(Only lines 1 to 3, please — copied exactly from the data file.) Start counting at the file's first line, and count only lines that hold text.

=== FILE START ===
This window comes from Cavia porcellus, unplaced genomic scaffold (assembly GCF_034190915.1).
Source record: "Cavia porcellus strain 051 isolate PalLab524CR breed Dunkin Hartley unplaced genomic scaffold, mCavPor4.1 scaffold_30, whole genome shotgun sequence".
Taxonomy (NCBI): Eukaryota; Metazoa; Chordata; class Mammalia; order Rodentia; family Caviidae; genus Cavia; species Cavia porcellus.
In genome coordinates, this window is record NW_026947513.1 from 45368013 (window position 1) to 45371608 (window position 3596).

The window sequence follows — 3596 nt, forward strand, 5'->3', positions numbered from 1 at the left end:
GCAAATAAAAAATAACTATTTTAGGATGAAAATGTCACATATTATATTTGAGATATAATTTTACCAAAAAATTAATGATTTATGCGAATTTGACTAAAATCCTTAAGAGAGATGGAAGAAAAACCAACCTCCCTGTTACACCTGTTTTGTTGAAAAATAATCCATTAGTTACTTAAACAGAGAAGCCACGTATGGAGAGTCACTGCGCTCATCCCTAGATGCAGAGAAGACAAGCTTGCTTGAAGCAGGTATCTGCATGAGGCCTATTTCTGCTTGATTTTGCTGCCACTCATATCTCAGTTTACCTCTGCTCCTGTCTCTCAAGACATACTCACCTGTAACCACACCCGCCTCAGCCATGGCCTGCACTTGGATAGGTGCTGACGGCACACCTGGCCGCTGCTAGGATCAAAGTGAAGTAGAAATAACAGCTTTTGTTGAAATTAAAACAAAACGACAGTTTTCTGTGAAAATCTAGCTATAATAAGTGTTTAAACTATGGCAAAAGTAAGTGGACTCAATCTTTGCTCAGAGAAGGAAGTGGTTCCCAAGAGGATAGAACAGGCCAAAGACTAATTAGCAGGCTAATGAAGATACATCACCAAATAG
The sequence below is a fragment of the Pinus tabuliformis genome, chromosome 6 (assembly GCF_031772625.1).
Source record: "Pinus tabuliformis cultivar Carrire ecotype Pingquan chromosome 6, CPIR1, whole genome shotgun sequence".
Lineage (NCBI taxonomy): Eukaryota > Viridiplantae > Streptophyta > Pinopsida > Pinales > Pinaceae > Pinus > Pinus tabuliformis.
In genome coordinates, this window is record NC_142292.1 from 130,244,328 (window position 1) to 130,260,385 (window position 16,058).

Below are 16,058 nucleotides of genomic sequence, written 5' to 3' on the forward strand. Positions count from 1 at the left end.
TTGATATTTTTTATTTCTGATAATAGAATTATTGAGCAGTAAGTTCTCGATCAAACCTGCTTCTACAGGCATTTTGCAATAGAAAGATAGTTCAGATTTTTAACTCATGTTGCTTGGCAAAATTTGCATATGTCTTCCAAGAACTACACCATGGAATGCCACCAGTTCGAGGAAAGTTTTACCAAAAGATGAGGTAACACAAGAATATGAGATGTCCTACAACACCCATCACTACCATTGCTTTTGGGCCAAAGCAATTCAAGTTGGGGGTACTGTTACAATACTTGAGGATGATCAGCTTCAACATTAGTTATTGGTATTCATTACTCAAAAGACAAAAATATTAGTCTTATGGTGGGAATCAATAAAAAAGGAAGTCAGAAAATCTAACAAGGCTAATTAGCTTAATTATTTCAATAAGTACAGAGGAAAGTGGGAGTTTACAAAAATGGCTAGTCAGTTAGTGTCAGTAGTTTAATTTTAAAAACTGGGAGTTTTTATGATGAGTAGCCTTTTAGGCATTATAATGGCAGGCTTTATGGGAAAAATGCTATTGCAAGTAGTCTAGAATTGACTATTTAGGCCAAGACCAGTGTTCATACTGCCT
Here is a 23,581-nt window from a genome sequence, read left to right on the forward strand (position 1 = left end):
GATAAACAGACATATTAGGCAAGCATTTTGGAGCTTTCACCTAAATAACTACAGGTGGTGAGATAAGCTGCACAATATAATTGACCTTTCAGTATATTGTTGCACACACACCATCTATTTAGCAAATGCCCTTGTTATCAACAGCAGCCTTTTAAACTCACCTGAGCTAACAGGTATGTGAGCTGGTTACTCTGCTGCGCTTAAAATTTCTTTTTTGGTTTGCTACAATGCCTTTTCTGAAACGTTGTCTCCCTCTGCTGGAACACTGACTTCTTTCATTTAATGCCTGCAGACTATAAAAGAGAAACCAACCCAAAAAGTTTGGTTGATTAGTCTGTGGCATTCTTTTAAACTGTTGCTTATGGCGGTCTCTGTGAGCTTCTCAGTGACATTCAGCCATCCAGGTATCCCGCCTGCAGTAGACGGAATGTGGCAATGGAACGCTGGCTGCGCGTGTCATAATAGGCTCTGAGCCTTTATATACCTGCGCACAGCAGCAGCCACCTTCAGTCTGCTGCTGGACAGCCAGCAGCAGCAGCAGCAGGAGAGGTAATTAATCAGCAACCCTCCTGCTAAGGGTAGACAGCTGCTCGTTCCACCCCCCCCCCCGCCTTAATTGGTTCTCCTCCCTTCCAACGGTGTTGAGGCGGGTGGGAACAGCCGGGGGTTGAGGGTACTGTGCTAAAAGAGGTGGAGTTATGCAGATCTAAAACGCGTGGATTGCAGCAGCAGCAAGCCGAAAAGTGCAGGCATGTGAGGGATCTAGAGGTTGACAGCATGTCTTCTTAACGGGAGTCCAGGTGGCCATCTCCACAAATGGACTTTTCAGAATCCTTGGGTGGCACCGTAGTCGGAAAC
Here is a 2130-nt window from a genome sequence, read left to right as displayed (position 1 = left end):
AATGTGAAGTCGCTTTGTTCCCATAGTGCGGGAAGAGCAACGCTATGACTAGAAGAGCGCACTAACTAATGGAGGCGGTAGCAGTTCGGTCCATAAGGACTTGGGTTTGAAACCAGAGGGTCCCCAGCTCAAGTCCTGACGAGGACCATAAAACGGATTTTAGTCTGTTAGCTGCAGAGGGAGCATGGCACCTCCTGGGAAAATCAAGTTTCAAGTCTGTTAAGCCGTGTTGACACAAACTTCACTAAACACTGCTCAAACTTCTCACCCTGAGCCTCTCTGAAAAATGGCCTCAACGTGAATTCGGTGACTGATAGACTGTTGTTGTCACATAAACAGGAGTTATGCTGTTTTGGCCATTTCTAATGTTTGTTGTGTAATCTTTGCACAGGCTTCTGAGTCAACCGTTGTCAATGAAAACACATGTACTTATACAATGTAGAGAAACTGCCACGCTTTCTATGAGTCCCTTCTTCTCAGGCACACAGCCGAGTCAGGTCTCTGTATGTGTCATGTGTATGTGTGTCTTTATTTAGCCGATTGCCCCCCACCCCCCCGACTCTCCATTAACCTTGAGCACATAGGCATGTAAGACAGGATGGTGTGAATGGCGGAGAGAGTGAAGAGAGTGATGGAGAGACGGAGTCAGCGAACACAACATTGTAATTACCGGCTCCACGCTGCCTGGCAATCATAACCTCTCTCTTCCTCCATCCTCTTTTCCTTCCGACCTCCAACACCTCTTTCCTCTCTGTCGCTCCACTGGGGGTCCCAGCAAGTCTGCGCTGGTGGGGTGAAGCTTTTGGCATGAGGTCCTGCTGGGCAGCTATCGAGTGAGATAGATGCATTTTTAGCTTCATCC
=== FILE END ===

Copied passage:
This window comes from Cavia porcellus, unplaced genomic scaffold (assembly GCF_034190915.1).
Source record: "Cavia porcellus strain 051 isolate PalLab524CR breed Dunkin Hartley unplaced genomic scaffold, mCavPor4.1 scaffold_30, whole genome shotgun sequence".
Taxonomy (NCBI): Eukaryota; Metazoa; Chordata; class Mammalia; order Rodentia; family Caviidae; genus Cavia; species Cavia porcellus.